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Penguins

Shea-ved Ice: Did Tangradi Get A Fair Chance This Year?

By: Casey Shea
Eric Tangradi

Forward Eric Tangradi, who skated briefly with the big club in 2011-12, registered 18 goals in the AHL with the Baby Pens last season. (Photo by Justin K. Aller/Getty Images)

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It’s been a busy week for the Pittsburgh Penguins hasn’t it?

After getting swept in a home-and-home series with the Devils last weekend, the Penguins got right back on track with wins over the Senators, Jets and Sabres.

Amidst all that, the Penguins traded Eric Tangradi to the Jets for a seventh-round pick in this year’s draft. Less than 24 hours later, the Penguins called up Beau Bennett.

Given how Tangradi was handled this season, I really hope the Penguins don’t hold a short leash on every young forward they call up.

While he may not have helped himself a whole lot, part of me feels bad for Tangradi.

I remember feeling like the Penguins just completely ripped off the Anaheim Ducks when they acquired Chris Kunitz and Tangradi for Ryan Whitney in 2009.

Honestly, it has still been a great trade for the Penguins even without Tangradi.

There was always the hope that Tangradi would flourish alongside either Sidney Crosby or Evgeni Malkin. For whatever reason, that never happened.

In 45 games with the Penguins, Tangradi only registered one goal and four assists.

You can make excuses for his first three years in the organization – maturity, skating or just not being ready for the NHL level.

However, I don’t feel like Tangradi was ever given the proper chance to succeed this season. By many accounts, Tangradi worked hard this past summer to improve his skating in order to better compete at the NHL level.

He started the season on the second line with Malkin and James Neal, but he barely got to break a sweat before he was either benched or relegated to the fourth line.

I’m not saying he was doing wonderful things on the ice, but it’s not like he was a complete disaster out there either. My biggest complaint with him was his inability to stay upright after hitting someone in the corner.

He simply looked like a guy who had no confidence. A guy who knew that one small mistake was going to have him yanked off the line or out of the lineup entirely.

Here’s a quick look at his ice time this season:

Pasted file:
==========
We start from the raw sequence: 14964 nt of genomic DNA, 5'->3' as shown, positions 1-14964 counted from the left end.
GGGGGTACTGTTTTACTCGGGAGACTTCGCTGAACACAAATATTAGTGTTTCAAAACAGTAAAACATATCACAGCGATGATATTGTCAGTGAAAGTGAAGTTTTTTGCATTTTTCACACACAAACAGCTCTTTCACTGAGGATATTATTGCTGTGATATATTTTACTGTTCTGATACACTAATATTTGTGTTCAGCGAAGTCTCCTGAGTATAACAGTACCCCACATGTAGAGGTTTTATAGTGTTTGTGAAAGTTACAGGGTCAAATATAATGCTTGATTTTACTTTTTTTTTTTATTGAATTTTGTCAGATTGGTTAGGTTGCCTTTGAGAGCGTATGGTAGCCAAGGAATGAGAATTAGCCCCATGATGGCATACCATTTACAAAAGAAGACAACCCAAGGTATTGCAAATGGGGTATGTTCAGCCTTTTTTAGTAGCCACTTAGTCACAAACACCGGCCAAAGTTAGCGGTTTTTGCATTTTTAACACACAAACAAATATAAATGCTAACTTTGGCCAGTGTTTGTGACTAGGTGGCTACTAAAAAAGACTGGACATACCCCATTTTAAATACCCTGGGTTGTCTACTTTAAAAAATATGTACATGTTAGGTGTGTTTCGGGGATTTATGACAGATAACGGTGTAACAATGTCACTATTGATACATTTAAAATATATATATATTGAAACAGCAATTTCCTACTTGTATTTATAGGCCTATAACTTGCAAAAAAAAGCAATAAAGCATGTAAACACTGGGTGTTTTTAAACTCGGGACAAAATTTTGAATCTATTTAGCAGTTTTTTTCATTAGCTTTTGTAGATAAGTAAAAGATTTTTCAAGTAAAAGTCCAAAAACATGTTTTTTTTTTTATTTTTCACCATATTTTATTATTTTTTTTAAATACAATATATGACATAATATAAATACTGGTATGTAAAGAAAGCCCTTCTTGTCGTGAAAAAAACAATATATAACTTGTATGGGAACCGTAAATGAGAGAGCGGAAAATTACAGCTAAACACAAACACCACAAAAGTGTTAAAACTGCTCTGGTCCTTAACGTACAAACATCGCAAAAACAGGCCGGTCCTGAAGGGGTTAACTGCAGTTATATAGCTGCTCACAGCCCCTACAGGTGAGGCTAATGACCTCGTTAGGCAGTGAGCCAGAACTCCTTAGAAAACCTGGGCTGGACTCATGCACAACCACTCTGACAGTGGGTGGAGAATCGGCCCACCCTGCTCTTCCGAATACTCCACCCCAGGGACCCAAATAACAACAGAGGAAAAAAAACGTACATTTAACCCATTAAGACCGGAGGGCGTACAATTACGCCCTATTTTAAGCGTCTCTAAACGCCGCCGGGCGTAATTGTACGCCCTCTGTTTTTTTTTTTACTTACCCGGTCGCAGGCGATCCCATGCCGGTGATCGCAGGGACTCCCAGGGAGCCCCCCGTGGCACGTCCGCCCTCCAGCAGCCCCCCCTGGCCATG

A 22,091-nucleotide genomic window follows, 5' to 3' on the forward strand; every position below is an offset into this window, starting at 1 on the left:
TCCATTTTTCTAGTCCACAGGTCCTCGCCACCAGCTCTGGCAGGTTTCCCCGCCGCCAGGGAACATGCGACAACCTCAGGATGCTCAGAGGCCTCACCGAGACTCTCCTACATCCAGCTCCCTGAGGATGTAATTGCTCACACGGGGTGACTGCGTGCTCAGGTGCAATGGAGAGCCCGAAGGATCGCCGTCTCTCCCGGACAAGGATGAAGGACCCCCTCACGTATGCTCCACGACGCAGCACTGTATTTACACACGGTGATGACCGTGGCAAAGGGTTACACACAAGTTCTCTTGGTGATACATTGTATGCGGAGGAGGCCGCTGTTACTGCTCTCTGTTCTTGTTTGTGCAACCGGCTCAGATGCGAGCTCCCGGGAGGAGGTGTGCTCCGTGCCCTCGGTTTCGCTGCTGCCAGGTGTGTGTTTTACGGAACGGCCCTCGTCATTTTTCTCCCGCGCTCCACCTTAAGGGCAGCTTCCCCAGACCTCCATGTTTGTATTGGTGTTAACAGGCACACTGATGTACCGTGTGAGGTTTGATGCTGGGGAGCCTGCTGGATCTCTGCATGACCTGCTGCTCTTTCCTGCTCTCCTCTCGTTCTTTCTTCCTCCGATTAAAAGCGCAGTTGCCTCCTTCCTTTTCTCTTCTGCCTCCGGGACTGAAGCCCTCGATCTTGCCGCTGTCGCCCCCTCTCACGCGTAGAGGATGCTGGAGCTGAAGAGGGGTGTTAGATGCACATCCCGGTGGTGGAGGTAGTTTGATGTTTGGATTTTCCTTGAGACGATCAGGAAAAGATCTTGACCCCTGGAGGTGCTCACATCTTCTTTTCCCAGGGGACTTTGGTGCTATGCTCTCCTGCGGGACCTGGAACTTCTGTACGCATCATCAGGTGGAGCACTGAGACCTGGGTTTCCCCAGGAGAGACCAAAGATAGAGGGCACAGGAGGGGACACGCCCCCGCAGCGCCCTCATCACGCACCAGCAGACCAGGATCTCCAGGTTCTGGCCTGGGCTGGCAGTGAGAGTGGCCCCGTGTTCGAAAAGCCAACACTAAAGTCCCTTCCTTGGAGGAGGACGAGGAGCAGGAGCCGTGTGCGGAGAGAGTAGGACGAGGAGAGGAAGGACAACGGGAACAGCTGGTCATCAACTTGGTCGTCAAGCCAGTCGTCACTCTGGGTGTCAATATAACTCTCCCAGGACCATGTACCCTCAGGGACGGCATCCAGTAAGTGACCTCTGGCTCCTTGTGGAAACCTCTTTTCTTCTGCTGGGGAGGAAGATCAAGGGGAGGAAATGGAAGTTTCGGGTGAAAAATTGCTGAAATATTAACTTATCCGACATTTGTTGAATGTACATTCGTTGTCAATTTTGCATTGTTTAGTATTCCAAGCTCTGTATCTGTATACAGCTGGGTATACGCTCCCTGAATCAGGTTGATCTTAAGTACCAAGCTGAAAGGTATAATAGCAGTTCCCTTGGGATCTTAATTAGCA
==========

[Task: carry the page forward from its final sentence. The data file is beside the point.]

Game 1 vs. Philadelphia: 11:24 – Only forward with less time was Dustin Jeffrey (8:49)

Game 2 vs. NYR – 9:32 – Only player on the entire roster with less was Tanner Glass (9:02)

Game 3 vs. Toronto – 4:27 – Lowest on the team

Game 4 vs. Winnipeg – 9:00 – Lowest on team

Game 5 vs. Ottawa – 8:18 – Only one lower was Matt Niskanen (6:39) due to injury.

Now, special teams obviously played a small role in these low times. However, do those times look like a fair shot was given to Tangradi this season?

It’s hard to build any sort of chemistry when the thought is constantly in his head that any mistake will see his time cut.

It seems like the organizational focus on wingers shifted a long time ago from Tangradi to any number of players.

The Penguins have been looking to fill the vacant left wing spot on the second line all year. Matt Cooke, Tyler Kennedy, Zach Boychuk, Glass, Tangradi and more have moonlighted on that line.

With Tangradi relegated to the press box, the Penguins finally cut ties with him. The seventh-round pick they received for him is literally a step above a bag of pucks.

Then, the Penguins called up Bennett from Wilkes-Barre/Scranton. Bennett made his NHL debut against Tangradi and the Jets on Friday and looked solid. After a couple of shifts, he seemed to settle in and helped to generate some scoring chances.

However, he started the game on the third line.

If you’re scratching your head, you’re not alone. Cooke started the game up front with Malkin and Neal. However, Bennett and Cooke flip-flopped lines all night long.

For the record, Bennett played 11:37 in his debut, which is more than Tangradi got in any game this season. It’s also worth noting that Bennett missed a significant chunk of time in the second period after blocking a shot to help the Penguins clear the zone amidst a pressure-filled shift from the Jets.

Bennett has also seen time on the second power play unit, which is something Tangradi did not see either.

Like I said at the start of the season, the leash was going to be short on Tangradi. It was pretty evident that it was put up or shut up time for the big winger, but the actions of the coaching staff and front office suggest his future in Pittsburgh was basically sealed before the puck dropped in Philadelphia on opening night.

Maybe a change of scenery is what Tangradi needs. Time will tell, but I just hope the Penguins are more patient with Bennett.

Through two games, Bennett has shown he has the raw potential to be a top six forward on this team. While I don’t agree with him being on the third line with Brandon Sutter and Tyler Kennedy, he seems to be taking it in stride and has had a couple of scoring opportunities that just missed.

It may not have ever panned out for Tangradi on this team, but hopefully the Penguins won’t be so quick to shuffle Bennett or other young players around in the future.

Everything takes time and it is apparent Tangradi’s ran out.

You can follow me on Twitter at http://twitter.com/sheavedice

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